Charities must clean up direct mail or face government intervention, says Labour peer

Baroness Crawley: 'Clock is ticking for self-regulation'

The Government might introduce measures to force charities to improve their record on direct mail in 2011 if "objectionable" practices are not stamped out, according to a Labour peer.

Baroness Crawley, a Government spokeswoman for the Cabinet Office, told the House of Lords on Wednesday that the Charities Act 2006 included a reserve power for government to intervene against poor direct mail practices, such as sending coins in the post.

She warned that "the clock is ticking for self-regulation" and said the Government might intervene in 2011, when the Fundraising Standards Board is due to be reviewed.

"Not enough charities are yet demonstrating best practice through becoming members of the Fundraising Standards Board, and if the Government has to bring in a reserve power in 2011, we may well do that," she said.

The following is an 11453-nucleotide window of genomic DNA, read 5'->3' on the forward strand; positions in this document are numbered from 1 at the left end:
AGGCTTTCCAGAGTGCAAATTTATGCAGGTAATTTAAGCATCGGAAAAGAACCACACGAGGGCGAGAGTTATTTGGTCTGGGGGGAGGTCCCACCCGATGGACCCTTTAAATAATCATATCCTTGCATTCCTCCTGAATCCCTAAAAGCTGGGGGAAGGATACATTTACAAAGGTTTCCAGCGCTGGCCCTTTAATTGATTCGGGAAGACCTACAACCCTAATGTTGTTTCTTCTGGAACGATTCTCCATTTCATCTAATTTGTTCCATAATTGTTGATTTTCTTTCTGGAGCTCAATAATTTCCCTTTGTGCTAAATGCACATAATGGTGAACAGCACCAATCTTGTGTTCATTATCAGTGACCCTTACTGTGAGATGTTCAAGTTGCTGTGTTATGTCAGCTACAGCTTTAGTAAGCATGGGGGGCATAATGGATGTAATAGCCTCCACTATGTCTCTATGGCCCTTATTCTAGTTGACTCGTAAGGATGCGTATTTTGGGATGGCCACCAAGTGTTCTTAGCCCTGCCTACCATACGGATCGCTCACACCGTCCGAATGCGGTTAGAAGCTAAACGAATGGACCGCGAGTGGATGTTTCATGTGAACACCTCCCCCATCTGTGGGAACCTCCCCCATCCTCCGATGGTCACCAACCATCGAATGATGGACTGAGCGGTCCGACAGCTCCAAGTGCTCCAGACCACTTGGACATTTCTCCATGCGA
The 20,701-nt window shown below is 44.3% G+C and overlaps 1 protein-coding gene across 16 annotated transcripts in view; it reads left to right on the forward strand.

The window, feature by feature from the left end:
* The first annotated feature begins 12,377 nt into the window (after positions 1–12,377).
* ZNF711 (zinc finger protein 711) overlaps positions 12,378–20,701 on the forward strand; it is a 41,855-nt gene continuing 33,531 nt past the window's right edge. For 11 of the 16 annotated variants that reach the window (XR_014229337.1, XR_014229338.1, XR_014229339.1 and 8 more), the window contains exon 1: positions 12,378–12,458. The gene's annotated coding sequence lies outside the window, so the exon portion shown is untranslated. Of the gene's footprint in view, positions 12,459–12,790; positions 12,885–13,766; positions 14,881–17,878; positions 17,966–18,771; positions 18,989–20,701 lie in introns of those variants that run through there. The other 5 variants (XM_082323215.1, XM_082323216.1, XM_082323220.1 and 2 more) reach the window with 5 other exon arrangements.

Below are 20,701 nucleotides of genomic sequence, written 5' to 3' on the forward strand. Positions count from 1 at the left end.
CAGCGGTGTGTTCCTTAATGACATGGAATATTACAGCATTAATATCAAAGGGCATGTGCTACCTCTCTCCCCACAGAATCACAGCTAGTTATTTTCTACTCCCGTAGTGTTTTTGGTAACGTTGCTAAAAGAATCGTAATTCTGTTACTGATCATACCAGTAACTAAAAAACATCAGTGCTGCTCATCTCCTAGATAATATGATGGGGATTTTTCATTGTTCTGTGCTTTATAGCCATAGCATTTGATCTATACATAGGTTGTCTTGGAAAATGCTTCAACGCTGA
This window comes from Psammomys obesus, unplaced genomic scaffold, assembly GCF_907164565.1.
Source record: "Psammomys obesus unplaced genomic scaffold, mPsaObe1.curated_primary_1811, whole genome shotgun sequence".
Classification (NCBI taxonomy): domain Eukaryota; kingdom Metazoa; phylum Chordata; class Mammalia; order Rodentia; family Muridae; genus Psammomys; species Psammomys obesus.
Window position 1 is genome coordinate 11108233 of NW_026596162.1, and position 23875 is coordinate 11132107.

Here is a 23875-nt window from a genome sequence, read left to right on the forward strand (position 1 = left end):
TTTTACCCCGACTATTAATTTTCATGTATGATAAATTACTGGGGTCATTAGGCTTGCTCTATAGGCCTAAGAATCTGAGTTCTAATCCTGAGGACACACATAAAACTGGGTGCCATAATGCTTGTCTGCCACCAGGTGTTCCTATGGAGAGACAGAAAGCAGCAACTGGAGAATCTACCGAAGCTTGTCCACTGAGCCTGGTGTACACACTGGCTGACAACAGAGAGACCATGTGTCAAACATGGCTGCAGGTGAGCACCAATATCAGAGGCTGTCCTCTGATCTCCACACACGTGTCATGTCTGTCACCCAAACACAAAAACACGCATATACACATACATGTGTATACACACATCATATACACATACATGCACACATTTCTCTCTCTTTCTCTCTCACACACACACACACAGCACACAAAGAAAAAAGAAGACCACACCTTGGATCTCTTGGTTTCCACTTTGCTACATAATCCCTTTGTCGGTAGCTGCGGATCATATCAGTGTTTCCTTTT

Baroness Crawley was responding to a question from Conservative peer Baroness Trumpington, who asked why the Government had not used its power to stop poor practices.
Crawley told the House of Lords: "The practice of sending gifts or coins through the post is supposed to get a guilt response from people. It is a very annoying and frustrating way of going about building up a good name, as well as funds, for a charity.

"The Charity Commission, the Institute of Fundraising and the Fundraising Standards Board are all against it."

The text of the debate can be found here.

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